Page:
The war has permeated every level of Russian society. In many schools, children send gifts and letters to frontline soldiers and must attend special lessons where teachers drum home the Kremlin’s message that the country is at war with the West in Ukraine and acted to defend itself by carrying out the unprovoked invasion.   

TV and radio shows are often filled with war themes, casting those fighting in Ukraine as successors of the generation that defeated the Nazi German invasion in the “Great Patriotic War,” ignoring the fact that Russia is the aggressor this time. Army recruitment campaigns offer lucrative signing bonuses and salaries for those who’ll “be a man” and join up as contract soldiers. 

Sanctions failed “to create enough economic discomfort at the personal level, to expose to Russians the link between the wars they launch and the erosion of their own wellbeing,” said Maria Snegovaya, senior fellow with the Europe, Russia, and Eurasia Program at the Washington-based Center for Strategic and International Studies. The impact on Russians’ living standards was “too small to radically change the public mood”, she said. 

Indeed, as Russia adjusted to the unprecedented sanctions that failed to collapse its economy, many Russians found a financial upside to the war. Deepening labour shortages exacerbated by the military’s demand for recruits have added to spiralling wage pressures as businesses hike salaries to retain staff or fill vacancies.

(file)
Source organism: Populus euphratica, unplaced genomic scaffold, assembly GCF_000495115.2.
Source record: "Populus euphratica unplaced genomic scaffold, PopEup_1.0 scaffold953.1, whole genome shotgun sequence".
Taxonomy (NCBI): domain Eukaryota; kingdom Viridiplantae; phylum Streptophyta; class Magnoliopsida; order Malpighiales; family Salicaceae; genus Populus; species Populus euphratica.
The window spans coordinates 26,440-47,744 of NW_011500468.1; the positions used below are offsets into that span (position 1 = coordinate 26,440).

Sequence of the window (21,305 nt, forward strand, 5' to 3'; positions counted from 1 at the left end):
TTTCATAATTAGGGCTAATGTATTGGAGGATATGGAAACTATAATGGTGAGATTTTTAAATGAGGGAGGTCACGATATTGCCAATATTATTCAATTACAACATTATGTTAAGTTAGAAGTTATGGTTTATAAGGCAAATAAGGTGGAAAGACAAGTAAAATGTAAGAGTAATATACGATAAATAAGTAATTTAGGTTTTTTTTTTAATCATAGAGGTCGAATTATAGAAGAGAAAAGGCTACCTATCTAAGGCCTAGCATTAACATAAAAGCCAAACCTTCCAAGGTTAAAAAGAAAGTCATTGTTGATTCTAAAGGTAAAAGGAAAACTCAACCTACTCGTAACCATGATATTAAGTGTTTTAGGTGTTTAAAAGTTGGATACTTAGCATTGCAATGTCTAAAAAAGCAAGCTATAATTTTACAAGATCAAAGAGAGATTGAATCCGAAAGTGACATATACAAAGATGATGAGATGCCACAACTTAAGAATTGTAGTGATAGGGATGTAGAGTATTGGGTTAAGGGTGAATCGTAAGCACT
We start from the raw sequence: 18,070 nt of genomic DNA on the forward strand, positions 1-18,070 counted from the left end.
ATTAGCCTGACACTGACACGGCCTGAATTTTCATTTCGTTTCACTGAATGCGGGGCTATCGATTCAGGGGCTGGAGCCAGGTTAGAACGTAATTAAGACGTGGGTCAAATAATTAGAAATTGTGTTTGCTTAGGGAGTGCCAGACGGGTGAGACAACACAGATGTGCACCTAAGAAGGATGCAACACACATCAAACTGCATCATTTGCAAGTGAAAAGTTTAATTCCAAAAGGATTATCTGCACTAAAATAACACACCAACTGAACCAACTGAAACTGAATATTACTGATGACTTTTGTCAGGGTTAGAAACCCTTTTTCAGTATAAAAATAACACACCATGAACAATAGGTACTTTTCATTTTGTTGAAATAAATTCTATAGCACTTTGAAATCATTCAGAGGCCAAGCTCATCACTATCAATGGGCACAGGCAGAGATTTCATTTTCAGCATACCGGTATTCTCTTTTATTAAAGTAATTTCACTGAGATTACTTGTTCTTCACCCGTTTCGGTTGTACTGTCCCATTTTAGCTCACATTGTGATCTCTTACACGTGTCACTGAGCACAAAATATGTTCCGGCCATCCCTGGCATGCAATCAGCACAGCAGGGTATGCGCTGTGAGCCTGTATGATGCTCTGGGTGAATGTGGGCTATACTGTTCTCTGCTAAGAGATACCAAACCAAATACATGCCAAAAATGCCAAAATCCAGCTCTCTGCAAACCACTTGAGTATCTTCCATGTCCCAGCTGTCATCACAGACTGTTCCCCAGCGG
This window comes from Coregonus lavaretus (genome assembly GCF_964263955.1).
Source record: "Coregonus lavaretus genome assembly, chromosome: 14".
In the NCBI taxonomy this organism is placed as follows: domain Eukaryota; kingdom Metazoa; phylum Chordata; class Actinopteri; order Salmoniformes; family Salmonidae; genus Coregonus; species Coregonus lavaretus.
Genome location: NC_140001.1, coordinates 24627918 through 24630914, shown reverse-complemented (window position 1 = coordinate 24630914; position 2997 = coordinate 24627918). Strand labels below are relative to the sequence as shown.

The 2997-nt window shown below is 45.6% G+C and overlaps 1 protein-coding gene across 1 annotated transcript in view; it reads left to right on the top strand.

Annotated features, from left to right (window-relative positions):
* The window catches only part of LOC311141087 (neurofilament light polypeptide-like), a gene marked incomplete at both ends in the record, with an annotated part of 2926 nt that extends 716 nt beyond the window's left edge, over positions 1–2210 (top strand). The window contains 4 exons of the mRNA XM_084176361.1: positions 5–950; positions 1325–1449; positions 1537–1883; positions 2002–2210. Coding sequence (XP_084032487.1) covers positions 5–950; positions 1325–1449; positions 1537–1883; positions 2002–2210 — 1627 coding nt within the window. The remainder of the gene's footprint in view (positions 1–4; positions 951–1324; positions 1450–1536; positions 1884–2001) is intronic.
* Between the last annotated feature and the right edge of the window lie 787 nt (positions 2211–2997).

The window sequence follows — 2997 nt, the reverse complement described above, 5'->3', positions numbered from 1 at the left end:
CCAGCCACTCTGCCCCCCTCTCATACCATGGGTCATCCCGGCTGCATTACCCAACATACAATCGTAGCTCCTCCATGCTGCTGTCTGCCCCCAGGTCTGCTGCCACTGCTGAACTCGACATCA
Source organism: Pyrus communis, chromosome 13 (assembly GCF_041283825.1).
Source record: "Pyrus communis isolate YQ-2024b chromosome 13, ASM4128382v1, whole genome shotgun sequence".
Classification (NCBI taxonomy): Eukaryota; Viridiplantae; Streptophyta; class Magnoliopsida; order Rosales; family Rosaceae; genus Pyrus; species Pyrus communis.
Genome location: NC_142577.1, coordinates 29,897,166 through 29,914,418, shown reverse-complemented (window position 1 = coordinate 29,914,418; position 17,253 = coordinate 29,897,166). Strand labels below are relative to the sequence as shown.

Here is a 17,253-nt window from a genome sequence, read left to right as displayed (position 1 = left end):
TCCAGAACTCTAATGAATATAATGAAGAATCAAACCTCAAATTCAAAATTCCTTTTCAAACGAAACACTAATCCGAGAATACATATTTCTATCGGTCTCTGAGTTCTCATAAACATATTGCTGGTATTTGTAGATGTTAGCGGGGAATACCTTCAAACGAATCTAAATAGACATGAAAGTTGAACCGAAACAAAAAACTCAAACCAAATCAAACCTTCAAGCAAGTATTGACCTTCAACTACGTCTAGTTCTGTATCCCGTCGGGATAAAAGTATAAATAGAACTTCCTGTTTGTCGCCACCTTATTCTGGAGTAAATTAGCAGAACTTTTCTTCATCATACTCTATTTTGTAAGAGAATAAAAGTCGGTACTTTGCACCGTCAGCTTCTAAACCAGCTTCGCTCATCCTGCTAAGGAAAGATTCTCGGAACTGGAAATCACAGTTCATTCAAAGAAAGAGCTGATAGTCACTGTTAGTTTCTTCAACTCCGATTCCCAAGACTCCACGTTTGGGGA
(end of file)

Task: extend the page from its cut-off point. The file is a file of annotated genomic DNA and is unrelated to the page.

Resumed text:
Russia’s war economy is growing strongly for now as the government pours money into the defence industry and seeks to shield domestic businesses from the impact of sanctions. The Kremlin continues to reap income from oil and gas sales, pivoting to countries such as India and China after Europe shunned Russian energy. 

Still, Russia is using up reserves in its national wealth fund to support surging state expenditure, while inflation is running at almost twice the central bank’s 4% target. The Bank of Russia has hiked the key interest rate to 16% and the government has imposed capital controls to ease pressure on the rouble. 

Polls show public support for Putin remains high, with 87% approving of his leadership and 76% backing Russia’s army in Ukraine in a March survey.  

EU aims to target 11 Russian ships involved in sanctions-busting

The European Union has proposed restrictions on 11 vessels that contribute to Russia’s ability to sustain its war against Ukraine.

The proposed measures, if approved by member states, would ban the ships from accessing EU ports and anchorage zones, and complicate the logistics of operating them by barring them from using European companies for an array of services. 

The vessels being targeted include four fuel tankers, two crude tankers, two gas-storage units used in Novatek’s future project to transship liquefied natural gas on the Kamchatka peninsula, and a cargo ship. One is a tanker named Andromeda Star, which suffered a crash while in the Baltic Sea and was found to have invalid European insurance when Bloomberg sought information about its documentation under a Freedom of Information request to Danish authorities.

The proposals are part of the EU’s efforts to crack down on Moscow’s ability to circumvent a price cap on Russian oil through the use of a shadow fleet and to constrain the activity of vessels involved in the transport of goods generating revenue for Russia’s war machine, especially in sanctioned sectors.